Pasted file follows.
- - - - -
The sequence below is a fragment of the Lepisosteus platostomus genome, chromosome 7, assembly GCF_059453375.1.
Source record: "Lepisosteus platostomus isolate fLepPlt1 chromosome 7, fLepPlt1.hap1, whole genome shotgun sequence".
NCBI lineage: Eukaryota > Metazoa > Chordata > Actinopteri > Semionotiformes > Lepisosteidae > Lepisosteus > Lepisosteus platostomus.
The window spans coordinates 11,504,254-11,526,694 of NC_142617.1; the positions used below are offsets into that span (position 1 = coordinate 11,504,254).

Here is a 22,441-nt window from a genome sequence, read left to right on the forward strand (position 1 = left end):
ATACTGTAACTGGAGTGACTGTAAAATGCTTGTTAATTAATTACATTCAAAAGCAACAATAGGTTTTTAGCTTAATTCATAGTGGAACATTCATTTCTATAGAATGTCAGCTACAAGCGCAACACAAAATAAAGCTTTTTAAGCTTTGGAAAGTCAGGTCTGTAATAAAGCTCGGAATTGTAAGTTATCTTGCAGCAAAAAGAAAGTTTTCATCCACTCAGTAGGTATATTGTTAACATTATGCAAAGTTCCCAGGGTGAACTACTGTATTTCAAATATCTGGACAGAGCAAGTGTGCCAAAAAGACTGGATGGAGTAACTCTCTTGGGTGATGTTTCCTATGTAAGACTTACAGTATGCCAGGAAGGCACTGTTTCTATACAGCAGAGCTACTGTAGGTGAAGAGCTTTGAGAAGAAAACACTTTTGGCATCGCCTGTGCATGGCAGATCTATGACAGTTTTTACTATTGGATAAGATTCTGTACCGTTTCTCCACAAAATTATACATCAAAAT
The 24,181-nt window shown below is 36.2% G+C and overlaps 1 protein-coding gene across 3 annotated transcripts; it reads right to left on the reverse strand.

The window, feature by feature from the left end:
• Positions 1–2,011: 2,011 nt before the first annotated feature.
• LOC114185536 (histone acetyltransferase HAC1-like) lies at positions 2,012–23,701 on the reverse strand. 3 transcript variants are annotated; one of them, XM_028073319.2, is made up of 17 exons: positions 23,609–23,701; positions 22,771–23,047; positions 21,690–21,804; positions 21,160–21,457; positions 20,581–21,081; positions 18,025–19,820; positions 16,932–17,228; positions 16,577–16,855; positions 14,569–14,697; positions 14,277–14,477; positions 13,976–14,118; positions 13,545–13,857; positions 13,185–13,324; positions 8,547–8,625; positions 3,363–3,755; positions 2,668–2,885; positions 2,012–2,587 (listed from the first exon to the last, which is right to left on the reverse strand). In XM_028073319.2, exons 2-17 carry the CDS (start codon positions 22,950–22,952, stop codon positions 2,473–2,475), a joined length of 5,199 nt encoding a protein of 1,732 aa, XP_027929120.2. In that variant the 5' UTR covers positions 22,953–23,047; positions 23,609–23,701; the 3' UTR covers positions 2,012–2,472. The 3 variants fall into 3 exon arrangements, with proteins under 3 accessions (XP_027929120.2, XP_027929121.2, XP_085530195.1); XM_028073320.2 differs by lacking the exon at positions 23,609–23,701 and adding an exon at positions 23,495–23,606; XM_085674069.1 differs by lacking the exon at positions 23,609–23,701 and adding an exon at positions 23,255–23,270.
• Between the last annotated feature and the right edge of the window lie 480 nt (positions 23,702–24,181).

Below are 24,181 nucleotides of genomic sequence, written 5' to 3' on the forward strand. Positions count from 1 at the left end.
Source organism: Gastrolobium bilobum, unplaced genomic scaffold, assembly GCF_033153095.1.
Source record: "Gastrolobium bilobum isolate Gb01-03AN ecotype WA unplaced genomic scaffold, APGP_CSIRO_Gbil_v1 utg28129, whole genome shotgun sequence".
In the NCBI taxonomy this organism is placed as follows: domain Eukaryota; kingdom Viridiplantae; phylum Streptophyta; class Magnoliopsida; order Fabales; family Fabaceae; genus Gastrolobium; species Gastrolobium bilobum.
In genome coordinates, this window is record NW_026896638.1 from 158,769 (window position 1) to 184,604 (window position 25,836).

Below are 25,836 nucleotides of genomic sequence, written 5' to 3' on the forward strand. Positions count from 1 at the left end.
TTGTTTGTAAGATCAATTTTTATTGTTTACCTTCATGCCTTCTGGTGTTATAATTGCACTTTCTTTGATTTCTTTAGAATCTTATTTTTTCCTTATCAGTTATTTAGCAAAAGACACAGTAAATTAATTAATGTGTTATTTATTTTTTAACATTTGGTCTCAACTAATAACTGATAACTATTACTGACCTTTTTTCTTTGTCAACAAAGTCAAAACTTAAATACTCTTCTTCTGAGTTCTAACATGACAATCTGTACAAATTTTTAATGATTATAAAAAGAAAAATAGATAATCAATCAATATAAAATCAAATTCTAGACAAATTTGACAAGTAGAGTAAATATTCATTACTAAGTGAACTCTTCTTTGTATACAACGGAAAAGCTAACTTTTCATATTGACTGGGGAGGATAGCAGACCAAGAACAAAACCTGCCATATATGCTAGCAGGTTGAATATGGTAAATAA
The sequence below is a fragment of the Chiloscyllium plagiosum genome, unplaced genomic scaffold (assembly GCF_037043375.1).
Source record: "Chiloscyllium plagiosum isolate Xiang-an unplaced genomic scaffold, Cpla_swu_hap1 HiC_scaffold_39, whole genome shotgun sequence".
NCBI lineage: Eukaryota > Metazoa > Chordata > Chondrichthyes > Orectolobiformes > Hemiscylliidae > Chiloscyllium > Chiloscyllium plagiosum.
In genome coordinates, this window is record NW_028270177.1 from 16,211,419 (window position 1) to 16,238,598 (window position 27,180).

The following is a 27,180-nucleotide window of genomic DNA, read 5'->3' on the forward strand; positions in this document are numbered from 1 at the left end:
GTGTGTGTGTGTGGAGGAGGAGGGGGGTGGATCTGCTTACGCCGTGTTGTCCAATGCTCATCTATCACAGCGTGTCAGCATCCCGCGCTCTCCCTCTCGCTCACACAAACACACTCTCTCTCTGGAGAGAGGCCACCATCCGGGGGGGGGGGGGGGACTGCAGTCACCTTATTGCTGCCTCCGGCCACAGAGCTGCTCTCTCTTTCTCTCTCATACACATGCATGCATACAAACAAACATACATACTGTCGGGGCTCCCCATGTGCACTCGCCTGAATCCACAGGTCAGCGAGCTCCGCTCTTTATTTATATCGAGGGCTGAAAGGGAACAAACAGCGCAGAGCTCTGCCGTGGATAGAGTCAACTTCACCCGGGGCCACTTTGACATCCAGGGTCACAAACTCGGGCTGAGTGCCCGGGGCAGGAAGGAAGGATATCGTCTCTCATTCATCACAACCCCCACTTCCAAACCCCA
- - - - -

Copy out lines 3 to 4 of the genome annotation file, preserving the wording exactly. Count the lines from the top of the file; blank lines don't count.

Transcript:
NCBI lineage: Eukaryota > Metazoa > Chordata > Actinopteri > Semionotiformes > Lepisosteidae > Lepisosteus > Lepisosteus platostomus.
The window spans coordinates 11,504,254-11,526,694 of NC_142617.1; the positions used below are offsets into that span (position 1 = coordinate 11,504,254).